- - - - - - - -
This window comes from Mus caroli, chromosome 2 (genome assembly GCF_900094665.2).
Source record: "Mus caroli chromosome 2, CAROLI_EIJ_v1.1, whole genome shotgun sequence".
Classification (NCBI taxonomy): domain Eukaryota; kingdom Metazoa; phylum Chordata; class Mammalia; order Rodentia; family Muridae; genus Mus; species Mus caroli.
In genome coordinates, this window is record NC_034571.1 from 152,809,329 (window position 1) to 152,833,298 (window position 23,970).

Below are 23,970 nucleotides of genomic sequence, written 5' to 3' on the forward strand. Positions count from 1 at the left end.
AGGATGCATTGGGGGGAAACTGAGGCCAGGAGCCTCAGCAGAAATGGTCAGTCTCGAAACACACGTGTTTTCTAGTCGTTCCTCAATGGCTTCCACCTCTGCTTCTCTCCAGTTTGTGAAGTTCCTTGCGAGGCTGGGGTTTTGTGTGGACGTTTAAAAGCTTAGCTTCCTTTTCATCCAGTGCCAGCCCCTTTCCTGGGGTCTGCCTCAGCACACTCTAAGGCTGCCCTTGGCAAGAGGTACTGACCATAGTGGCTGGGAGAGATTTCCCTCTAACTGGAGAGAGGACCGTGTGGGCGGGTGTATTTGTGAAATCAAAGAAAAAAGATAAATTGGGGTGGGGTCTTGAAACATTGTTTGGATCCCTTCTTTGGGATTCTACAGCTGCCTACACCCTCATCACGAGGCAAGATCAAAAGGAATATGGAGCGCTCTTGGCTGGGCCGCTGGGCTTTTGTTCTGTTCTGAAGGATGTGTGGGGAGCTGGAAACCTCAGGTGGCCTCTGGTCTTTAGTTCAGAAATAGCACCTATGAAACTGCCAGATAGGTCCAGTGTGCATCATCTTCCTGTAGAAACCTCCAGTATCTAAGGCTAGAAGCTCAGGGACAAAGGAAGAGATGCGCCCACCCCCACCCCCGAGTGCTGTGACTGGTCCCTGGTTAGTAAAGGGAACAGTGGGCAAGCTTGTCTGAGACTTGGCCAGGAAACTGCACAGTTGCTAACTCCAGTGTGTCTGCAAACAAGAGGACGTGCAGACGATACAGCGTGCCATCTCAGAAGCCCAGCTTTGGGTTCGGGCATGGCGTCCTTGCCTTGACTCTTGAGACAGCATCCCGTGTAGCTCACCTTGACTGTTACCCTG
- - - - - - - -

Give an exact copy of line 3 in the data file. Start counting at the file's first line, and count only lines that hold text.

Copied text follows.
Classification (NCBI taxonomy): domain Eukaryota; kingdom Metazoa; phylum Chordata; class Mammalia; order Rodentia; family Muridae; genus Mus; species Mus caroli.